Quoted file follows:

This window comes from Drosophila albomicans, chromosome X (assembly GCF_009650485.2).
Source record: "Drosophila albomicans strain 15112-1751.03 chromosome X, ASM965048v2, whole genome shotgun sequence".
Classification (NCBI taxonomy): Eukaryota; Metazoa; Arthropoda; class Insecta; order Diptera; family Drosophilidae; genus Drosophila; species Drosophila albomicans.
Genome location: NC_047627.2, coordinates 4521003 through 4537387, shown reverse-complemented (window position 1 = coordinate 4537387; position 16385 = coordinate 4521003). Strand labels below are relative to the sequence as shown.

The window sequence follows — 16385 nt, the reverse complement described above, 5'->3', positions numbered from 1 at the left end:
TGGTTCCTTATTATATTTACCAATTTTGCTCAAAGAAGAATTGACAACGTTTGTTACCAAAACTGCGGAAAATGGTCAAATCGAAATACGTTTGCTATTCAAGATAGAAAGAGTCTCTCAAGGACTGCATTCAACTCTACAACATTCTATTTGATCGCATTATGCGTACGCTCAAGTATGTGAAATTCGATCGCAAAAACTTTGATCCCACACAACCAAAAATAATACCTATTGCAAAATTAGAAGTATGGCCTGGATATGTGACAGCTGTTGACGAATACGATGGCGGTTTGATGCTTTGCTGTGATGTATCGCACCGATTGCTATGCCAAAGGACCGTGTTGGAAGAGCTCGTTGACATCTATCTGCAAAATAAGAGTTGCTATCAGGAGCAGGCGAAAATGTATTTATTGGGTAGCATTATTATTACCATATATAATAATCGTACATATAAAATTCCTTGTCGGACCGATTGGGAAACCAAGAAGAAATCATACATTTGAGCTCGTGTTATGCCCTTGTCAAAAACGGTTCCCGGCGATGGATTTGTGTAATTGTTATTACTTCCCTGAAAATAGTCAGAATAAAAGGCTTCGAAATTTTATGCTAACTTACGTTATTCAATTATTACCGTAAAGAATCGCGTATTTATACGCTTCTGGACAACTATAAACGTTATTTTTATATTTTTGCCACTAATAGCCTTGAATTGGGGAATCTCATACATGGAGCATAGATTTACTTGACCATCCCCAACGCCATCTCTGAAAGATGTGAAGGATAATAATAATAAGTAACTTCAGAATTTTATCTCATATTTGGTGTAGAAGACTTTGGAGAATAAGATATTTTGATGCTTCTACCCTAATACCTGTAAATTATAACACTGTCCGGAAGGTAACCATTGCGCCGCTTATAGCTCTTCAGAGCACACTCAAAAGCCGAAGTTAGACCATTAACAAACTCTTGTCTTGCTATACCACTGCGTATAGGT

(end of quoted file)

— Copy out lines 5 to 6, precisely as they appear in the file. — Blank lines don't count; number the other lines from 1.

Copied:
The window sequence follows — 16385 nt, the reverse complement described above, 5'->3', positions numbered from 1 at the left end:
TGGTTCCTTATTATATTTACCAATTTTGCTCAAAGAAGAATTGACAACGTTTGTTACCAAAACTGCGGAAAATGGTCAAATCGAAATACGTTTGCTATTCAAGATAGAAAGAGTCTCTCAAGGACTGCATTCAACTCTACAACATTCTATTTGATCGCATTATGCGTACGCTCAAGTATGTGAAATTCGATCGCAAAAACTTTGATCCCACACAACCAAAAATAATACCTATTGCAAAATTAGAAGTATGGCCTGGATATGTGACAGCTGTTGACGAATACGATGGCGGTTTGATGCTTTGCTGTGATGTATCGCACCGATTGCTATGCCAAAGGACCGTGTTGGAAGAGCTCGTTGACATCTATCTGCAAAATAAGAGTTGCTATCAGGAGCAGGCGAAAATGTATTTATTGGGTAGCATTATTATTACCATATATAATAATCGTACATATAAAATTCCTTGTCGGACCGATTGGGAAACCAAGAAGAAATCATACATTTGAGCTCGTGTTATGCCCTTGTCAAAAACGGTTCCCGGCGATGGATTTGTGTAATTGTTATTACTTCCCTGAAAATAGTCAGAATAAAAGGCTTCGAAATTTTATGCTAACTTACGTTATTCAATTATTACCGTAAAGAATCGCGTATTTATACGCTTCTGGACAACTATAAACGTTATTTTTATATTTTTGCCACTAATAGCCTTGAATTGGGGAATCTCATACATGGAGCATAGATTTACTTGACCATCCCCAACGCCATCTCTGAAAGATGTGAAGGATAATAATAATAAGTAACTTCAGAATTTTATCTCATATTTGGTGTAGAAGACTTTGGAGAATAAGATATTTTGATGCTTCTACCCTAATACCTGTAAATTATAACACTGTCCGGAAGGTAACCATTGCGCCGCTTATAGCTCTTCAGAGCACACTCAAAAGCCGAAGTTAGACCATTAACAAACTCTTGTCTTGCTATACCACTGCGTATAGGT